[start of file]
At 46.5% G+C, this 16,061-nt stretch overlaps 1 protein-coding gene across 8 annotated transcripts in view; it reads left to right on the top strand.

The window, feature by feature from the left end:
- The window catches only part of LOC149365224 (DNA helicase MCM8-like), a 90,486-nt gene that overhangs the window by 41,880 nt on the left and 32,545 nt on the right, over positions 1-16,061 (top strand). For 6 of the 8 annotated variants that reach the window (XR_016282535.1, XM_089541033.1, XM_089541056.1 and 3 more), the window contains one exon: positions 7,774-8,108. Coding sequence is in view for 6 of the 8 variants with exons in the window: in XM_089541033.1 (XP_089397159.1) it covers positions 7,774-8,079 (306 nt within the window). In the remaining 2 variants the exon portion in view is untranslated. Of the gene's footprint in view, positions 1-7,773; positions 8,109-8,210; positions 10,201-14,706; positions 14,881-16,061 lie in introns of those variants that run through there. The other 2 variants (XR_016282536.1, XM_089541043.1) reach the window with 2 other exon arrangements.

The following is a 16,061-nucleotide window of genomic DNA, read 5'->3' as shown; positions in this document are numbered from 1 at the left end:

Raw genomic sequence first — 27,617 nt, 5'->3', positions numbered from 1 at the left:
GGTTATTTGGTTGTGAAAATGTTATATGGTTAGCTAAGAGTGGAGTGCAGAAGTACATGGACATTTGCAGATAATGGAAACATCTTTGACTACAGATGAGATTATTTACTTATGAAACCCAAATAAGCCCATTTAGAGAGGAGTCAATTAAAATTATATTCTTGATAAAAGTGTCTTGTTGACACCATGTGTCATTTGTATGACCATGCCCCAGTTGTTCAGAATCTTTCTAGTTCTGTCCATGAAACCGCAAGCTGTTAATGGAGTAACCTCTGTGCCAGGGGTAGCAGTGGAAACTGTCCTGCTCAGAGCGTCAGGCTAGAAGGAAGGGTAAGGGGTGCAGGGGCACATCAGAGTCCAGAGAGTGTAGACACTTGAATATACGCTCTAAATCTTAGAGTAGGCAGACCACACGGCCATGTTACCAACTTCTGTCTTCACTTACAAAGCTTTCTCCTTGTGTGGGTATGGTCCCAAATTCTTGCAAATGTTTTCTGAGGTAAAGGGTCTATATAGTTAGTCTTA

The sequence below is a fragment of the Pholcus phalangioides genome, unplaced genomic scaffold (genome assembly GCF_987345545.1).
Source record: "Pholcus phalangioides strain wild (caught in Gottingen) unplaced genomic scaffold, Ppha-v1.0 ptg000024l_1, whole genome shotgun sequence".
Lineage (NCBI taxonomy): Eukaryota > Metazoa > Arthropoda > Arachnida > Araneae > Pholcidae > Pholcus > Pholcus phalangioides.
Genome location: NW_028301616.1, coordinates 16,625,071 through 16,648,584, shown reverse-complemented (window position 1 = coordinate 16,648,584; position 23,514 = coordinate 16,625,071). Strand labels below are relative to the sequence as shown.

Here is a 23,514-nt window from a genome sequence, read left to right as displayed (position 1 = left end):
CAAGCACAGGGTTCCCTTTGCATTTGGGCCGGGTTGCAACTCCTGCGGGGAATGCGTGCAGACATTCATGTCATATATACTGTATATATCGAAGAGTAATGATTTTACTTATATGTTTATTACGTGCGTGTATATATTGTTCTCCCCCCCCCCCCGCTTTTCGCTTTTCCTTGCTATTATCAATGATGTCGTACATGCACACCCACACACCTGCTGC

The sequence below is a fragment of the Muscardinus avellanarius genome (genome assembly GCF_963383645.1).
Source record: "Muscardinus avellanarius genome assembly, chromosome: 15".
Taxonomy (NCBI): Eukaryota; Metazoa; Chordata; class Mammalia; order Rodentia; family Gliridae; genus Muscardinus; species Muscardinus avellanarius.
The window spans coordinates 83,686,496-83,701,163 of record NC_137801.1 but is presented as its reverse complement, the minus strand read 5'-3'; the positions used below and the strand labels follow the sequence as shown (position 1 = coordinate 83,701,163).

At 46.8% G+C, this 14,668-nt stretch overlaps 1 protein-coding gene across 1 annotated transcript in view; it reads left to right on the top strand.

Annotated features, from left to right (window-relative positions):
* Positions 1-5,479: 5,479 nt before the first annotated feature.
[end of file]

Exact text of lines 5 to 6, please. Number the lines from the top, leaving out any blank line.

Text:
Raw genomic sequence first — 27,617 nt, 5'->3', positions numbered from 1 at the left:
GGTTATTTGGTTGTGAAAATGTTATATGGTTAGCTAAGAGTGGAGTGCAGAAGTACATGGACATTTGCAGATAATGGAAACATCTTTGACTACAGATGAGATTATTTACTTATGAAACCCAAATAAGCCCATTTAGAGAGGAGTCAATTAAAATTATATTCTTGATAAAAGTGTCTTGTTGACACCATGTGTCATTTGTATGACCATGCCCCAGTTGTTCAGAATCTTTCTAGTTCTGTCCATGAAACCGCAAGCTGTTAATGGAGTAACCTCTGTGCCAGGGGTAGCAGTGGAAACTGTCCTGCTCAGAGCGTCAGGCTAGAAGGAAGGGTAAGGGGTGCAGGGGCACATCAGAGTCCAGAGAGTGTAGACACTTGAATATACGCTCTAAATCTTAGAGTAGGCAGACCACACGGCCATGTTACCAACTTCTGTCTTCACTTACAAAGCTTTCTCCTTGTGTGGGTATGGTCCCAAATTCTTGCAAATGTTTTCTGAGGTAAAGGGTCTATATAGTTAGTCTTA